In various states across the country, COVID-19 restrictions are lifting. Restaurants and cafes are opening, factories like Ford are starting up again, and athletes are soon to return to fields of play without spectators. Horse shows, too, are beginning to happen again, with the official USEF date of reopening being June 1.
Many of us are itching to get back to the show ring. For professionals, competitions are a vital part of the business—they are where coaching clients, developing horses, and buying and selling happen. For amateurs and young riders, showing represents an opportunity to work toward and achieve certain goals and qualify for bigger and better things like championships.
Photo by James Lee/Unsplash/CC.
I’m excited to compete again, too, but in the back of my mind I know that just because competitions are opening up now doesn’t necessarily mean they’ll still be running in three months. It’s a realistic possibility that a second wave of COVID-19 infections will follow a phased reopening—and official responses to this wave will likely include shutting down sporting activities like horse shows.
Without mass testing, there is a delay between when the virus spreads and when a new outbreak becomes evident. This lag happens because most people developing symptoms won’t show them for at least five days, and they can sometimes not show symptoms for weeks even if they are carrying the virus. This means that it will be easy to declare victory over the virus in the first weeks of reopening, because we won’t realize it if an outbreak is brewing. When you return to horse shows, don’t catch yourself saying, “It must have been fine to show because no one got sick this weekend.” The point is, we probably won’t know if someone got sick until a week or two after that horse show—and it will also be hard to know exactly where and when they picked up the virus.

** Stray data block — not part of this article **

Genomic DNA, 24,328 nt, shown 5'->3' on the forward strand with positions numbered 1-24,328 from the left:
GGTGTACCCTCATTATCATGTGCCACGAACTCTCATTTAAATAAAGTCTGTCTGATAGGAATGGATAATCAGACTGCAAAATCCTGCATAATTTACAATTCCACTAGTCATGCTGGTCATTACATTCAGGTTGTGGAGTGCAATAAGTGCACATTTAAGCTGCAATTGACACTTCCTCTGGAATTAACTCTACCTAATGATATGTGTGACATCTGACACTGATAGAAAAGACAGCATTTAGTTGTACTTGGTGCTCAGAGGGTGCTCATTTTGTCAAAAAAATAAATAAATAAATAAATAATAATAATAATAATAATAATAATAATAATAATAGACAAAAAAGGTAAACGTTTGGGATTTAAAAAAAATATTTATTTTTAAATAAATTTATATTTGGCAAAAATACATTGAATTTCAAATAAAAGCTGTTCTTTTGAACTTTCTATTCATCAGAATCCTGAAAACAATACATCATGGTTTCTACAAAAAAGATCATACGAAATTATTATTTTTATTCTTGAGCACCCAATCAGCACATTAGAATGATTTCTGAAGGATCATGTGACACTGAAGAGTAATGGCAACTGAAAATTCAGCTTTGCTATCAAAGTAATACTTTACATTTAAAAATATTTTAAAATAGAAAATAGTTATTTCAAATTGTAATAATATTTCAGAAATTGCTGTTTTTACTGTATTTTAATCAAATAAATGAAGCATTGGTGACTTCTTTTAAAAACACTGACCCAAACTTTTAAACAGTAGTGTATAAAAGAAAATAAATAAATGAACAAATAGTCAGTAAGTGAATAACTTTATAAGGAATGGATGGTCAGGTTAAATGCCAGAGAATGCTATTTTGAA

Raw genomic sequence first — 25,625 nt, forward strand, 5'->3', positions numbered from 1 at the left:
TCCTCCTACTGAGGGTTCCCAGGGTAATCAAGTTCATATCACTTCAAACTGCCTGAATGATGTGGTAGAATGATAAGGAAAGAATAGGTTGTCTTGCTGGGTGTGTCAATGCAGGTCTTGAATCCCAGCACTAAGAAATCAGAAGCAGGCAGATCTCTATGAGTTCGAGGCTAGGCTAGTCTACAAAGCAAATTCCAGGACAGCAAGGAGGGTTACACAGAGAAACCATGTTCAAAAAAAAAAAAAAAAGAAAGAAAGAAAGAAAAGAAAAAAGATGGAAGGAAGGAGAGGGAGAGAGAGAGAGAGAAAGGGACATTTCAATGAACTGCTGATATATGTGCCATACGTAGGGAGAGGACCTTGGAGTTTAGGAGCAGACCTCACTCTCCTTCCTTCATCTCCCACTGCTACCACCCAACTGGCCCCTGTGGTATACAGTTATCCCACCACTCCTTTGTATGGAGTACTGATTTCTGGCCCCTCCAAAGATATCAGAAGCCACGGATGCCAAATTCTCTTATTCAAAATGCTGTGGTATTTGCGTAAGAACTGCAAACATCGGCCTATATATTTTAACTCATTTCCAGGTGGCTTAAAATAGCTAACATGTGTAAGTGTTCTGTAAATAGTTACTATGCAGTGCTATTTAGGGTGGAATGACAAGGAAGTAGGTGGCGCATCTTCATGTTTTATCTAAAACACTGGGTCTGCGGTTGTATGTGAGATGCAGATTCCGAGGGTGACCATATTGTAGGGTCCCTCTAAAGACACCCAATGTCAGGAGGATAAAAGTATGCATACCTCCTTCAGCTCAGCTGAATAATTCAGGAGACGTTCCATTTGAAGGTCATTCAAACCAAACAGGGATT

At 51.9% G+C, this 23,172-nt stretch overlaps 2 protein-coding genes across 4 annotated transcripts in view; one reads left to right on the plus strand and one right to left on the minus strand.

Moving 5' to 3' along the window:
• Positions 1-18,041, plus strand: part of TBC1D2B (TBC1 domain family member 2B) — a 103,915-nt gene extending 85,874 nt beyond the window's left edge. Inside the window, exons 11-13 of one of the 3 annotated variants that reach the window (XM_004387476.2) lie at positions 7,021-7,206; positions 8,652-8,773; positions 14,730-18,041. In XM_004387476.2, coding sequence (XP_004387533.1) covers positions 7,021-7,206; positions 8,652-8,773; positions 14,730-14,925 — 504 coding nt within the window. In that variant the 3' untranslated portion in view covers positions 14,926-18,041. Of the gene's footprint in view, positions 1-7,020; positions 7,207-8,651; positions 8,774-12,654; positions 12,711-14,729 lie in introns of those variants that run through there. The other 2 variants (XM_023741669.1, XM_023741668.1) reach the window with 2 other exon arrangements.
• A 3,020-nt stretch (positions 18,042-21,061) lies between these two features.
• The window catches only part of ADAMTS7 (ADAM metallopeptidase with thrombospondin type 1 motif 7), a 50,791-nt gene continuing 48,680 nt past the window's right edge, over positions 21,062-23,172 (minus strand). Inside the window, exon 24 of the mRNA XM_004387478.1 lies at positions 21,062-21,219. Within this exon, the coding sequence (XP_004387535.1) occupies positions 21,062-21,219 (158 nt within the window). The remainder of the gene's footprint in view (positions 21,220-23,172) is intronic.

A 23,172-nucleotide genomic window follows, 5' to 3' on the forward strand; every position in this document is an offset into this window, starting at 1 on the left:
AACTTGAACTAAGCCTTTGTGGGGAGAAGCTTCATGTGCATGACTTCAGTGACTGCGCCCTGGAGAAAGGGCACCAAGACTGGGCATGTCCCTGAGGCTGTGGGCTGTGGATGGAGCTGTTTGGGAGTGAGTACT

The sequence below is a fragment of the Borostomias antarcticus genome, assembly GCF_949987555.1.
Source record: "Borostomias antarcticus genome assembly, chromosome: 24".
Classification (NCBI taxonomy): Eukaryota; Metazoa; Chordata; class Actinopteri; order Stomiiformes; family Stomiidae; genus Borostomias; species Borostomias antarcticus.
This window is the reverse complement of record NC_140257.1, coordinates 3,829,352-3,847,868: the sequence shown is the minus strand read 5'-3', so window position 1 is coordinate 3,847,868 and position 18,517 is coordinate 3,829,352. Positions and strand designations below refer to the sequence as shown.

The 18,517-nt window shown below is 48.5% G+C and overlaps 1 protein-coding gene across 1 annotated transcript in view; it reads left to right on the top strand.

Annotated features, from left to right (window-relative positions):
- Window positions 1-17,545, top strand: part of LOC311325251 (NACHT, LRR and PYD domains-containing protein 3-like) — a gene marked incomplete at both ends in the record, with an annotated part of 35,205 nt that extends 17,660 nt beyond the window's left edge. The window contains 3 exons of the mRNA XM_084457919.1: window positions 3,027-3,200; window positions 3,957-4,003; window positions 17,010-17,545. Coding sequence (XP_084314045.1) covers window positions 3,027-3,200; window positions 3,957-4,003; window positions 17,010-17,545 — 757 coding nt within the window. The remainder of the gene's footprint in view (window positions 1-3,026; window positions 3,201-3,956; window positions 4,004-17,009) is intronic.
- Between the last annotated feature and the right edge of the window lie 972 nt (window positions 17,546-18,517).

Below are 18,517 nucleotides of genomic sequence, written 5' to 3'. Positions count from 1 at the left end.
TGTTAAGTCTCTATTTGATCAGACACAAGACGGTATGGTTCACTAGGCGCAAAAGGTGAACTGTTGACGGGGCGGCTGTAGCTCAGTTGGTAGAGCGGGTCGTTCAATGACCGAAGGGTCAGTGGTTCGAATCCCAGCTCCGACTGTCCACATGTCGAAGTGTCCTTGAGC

Also, even if we do follow strict social distancing rules, wear masks, and disinfect surfaces regularly, there is always some risk in large gatherings of people congregating. Furthermore, there are associated problems that come with traveling and staying at horse shows: the hotels we stay in, the gas stations we stop at, and the restaurants we get takeout from all present opportunities for COVID-19 transmission.
We should be ready for competitions to close again if another outbreak occurs. It’s likely that some states will re-close sooner than others, and some may stay open regardless. But it would be a mistake to think that horse shows starting up now means that the virus is behind us. We might be able to show for a month before an outbreak occurs, or we might be able to show for six months. It’s hard to say. This unpredictability is frustrating, but riding horses is a privilege, not an essential activity, and we should treat it as such.